Wednesday, June 9, 2010

Ambac: Another Triple A To Bite The Dust

As the global financial authorities wrestle with the incredible mess known as the world economy, credit rating agencies Standard & Poors, Moody's and Fitch have come increasingly under fire.  Of particular interest is the sheer volume of over-rated issuers who have subsequently defaulted

Now, we're NOT talking about junk-rated paper.  Investors, who made the mistake of paying attention to ratings,  have been stung by buying Triple A-rated paper which then was either downgraded to junk status or defaulted, resulting in massive capital losses.

To re-iterate, the Triple A designation means that the issuer has an infinitesimal probability of default for the forseeable future.  Only 4 U.S.-based corporate issuers carry that rating:  Johnson & Johnson (JNJ), Microsoft (MSFT), Automatic Data Processing (ADP) and ExxonMobil (XOM).  Even Uncle Sam, who owns a printing press, is in danger of losing this elite status.

ABK was itself rated Triple A until 2008.  The company is now facing bankruptcy, according to a recent filing with the Securities and Exchange Commission (SEC).

Ambac (ABK), however, takes this ratings lunacy to an entirely different level.  At issue is MUCH more than ABK's own $1.2 billion in outstanding debt.  The company, known as a "mono-line insurer", provides credit insurance for hundreds of billions of outstanding bonds.  ABK, along with rival MBIA (MBI), are the two key companies providing this "service". 

Issuers, who would NOT qualify for a Triple A, but would wish to carry that rating, pay a premium to the mono-line insurers to provide a guarantee to establish the soundness of their debt.  In effect, ABK and MBI act as additional security to prospective investors who insist on purchasing only the very safest of bonds.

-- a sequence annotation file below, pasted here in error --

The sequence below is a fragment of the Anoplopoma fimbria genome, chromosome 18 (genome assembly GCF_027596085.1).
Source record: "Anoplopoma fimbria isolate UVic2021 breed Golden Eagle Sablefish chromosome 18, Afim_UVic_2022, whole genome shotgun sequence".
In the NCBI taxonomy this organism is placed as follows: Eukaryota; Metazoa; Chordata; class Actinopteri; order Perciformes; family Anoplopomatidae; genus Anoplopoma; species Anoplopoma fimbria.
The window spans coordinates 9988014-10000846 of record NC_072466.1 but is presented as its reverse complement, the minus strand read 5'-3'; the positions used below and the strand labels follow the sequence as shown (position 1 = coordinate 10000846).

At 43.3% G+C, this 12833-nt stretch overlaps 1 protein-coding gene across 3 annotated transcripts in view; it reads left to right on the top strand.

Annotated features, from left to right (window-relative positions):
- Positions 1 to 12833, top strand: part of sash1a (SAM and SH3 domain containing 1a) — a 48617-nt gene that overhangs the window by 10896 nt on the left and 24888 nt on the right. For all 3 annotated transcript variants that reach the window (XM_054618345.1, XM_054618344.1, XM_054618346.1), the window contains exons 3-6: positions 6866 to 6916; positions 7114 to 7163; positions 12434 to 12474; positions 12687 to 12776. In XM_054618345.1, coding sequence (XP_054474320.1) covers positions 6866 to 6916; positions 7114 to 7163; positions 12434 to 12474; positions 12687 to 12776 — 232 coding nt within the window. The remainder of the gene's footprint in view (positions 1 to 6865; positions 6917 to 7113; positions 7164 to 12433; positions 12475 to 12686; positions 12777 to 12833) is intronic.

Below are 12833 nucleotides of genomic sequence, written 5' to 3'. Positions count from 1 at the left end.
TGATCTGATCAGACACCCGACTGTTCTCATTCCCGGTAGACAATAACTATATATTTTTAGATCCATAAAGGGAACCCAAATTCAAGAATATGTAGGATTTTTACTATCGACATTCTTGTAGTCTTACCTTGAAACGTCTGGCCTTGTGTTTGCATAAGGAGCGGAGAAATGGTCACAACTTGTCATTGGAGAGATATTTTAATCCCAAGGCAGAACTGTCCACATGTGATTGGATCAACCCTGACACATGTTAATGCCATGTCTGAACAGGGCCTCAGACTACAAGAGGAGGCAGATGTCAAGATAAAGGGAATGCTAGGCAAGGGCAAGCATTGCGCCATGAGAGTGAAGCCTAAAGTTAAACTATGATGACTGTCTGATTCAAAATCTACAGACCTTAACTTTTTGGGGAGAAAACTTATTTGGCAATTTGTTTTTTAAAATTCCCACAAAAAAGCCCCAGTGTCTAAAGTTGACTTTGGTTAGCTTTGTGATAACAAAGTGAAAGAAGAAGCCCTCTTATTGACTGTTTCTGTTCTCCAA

If the mono-line insurers default, their insurance becomes worthless and affects huge swaths of debt, including municipalities and mortgage-backed, collateralized obligations.  If this insurance becomes unavailable, or is perceived to have no value, many prospective issuers will have to access the capital markets at a complete disadvantage.  Not to mention the fact that the outstanding issues already insured will become far less liquid, resulting in extreme price pressure.

To be fair, the affairs of the operating company will be separated from that of its insurance unit, Ambac Assurance.  However, a bankruptcy of a mono-line insurer would be un-precedented and, at the very least, throw its customers into disarray during what may be a highly contested process.

The big three rating agencies, whose self-serving methods have been completely exposed as fraudulent, continue to maintain that their business models are viable.  What's wrong with having issuers shop for a rating that is to their satisfaction?  Everything! 

What investors are learning from the credit fiasco of the last 3 years is that the rating agencies provide ZERO information.  In so doing, they have sown the seeds of their own demise.  As investors learn to place no value on a credit rating, issuers will stop paying for these ratings and the problem will take care of itself.  Any financial regulatory policy will be purely window dressing for public consumption and to curry political favor.

Washington, where WERE you?  Oh, yes.  Our friends at the SEC were too busy preventing the Bernie Madoff scam from duping investors.  Or, preventing the investment banks from creating misleading derivatives, that led to massive financial system dislocations. 

The irony of the financial meltdown is that there are so many villians, that each of them can easily point the finger at someone else.  It was the investment banks' fault.  It was the credit rating agencies' fault.  It was the regulators' fault.  It was the Senate Finance Committee's fault.  It was the Federal Reserve's fault.  It was George Bush's fault.  On and on.

Systemic financial crises are not created without the participation of MULTIPLE parties, each of which is acting in their own interest.  The only common thread is that, while all the villains cashed in, the investment world lost.  America lost.  The global financial community lost.  At least the villians got their bonuses!

Marko's Take

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